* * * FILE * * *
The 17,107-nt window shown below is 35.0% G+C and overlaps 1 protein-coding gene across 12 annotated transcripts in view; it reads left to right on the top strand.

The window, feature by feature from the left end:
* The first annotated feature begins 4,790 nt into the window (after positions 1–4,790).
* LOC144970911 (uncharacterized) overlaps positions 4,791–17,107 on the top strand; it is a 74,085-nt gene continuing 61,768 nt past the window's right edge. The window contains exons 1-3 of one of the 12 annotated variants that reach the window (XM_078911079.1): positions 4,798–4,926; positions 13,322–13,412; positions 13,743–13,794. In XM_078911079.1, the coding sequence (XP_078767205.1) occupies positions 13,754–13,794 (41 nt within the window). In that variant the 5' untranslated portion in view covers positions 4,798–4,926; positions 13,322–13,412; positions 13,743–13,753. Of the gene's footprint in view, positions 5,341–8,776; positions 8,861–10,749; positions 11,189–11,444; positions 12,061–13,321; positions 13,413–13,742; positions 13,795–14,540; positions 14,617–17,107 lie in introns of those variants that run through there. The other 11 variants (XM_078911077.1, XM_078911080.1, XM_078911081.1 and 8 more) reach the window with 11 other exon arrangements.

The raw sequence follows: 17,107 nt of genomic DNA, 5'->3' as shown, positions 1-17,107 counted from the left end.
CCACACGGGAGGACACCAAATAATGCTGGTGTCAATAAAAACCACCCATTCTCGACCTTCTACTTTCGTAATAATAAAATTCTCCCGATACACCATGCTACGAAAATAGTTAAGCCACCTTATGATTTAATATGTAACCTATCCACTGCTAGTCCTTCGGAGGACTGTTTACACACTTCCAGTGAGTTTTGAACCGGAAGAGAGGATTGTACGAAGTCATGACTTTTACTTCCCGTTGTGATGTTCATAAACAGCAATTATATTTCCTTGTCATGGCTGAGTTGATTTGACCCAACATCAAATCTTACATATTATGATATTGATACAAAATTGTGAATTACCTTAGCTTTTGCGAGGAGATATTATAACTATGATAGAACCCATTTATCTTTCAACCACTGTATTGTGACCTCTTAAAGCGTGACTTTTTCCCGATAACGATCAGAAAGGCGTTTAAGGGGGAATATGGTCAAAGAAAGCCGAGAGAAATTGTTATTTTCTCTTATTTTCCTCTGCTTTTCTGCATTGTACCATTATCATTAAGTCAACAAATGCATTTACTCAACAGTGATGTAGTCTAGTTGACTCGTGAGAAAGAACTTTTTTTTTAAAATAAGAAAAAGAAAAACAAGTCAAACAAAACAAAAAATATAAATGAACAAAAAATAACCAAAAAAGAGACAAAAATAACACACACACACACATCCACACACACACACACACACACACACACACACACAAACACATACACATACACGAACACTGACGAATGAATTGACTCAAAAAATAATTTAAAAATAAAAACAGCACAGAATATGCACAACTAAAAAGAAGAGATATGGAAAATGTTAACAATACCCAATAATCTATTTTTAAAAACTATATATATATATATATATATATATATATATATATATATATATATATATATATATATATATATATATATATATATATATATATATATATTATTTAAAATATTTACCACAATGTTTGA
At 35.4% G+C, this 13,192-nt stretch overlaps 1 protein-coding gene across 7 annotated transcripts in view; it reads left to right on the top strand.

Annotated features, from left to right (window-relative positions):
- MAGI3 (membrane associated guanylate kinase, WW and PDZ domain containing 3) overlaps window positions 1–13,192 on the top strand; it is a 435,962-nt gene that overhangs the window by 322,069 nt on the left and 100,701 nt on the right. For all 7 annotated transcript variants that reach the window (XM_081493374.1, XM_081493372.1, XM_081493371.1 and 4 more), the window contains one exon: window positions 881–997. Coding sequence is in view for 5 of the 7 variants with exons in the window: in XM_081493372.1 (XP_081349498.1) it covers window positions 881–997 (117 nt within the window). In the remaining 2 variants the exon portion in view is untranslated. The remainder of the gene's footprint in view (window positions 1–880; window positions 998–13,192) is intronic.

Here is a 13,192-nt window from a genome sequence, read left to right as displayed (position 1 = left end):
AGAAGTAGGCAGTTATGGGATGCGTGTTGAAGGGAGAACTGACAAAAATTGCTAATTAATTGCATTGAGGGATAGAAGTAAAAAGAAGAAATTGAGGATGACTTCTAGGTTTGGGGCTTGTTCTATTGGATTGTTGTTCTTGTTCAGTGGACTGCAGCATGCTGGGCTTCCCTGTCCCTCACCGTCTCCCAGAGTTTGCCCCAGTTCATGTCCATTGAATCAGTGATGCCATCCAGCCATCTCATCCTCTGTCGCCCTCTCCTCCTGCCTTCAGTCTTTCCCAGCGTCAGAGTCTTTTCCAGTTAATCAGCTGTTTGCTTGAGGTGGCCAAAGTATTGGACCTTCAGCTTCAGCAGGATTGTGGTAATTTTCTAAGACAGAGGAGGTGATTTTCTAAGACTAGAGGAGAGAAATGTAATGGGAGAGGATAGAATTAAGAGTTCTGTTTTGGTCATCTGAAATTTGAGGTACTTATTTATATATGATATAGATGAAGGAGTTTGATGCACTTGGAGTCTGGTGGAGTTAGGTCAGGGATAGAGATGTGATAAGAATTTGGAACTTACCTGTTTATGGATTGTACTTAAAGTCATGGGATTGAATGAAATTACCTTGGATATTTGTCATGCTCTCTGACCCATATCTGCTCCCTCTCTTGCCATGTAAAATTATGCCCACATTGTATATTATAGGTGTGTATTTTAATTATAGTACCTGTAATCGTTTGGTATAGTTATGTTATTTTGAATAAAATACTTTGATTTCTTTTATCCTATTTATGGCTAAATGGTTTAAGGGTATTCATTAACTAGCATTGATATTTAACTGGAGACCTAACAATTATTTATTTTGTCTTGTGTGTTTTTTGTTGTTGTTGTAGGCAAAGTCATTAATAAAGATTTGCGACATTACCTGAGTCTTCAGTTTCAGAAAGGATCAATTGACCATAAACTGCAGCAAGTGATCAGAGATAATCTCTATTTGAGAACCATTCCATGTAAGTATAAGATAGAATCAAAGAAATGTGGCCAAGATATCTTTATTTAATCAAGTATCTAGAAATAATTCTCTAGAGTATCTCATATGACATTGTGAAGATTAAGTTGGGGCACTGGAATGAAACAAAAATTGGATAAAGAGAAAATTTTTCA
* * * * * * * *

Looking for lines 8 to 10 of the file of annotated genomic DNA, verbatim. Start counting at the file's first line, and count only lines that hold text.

Annotated features, from left to right (window-relative positions):
- MAGI3 (membrane associated guanylate kinase, WW and PDZ domain containing 3) overlaps window positions 1–13,192 on the top strand; it is a 435,962-nt gene that overhangs the window by 322,069 nt on the left and 100,701 nt on the right. For all 7 annotated transcript variants that reach the window (XM_081493374.1, XM_081493372.1, XM_081493371.1 and 4 more), the window contains one exon: window positions 881–997. Coding sequence is in view for 5 of the 7 variants with exons in the window: in XM_081493372.1 (XP_081349498.1) it covers window positions 881–997 (117 nt within the window). In the remaining 2 variants the exon portion in view is untranslated. The remainder of the gene's footprint in view (window positions 1–880; window positions 998–13,192) is intronic.

Here is a 13,192-nt window from a genome sequence, read left to right as displayed (position 1 = left end):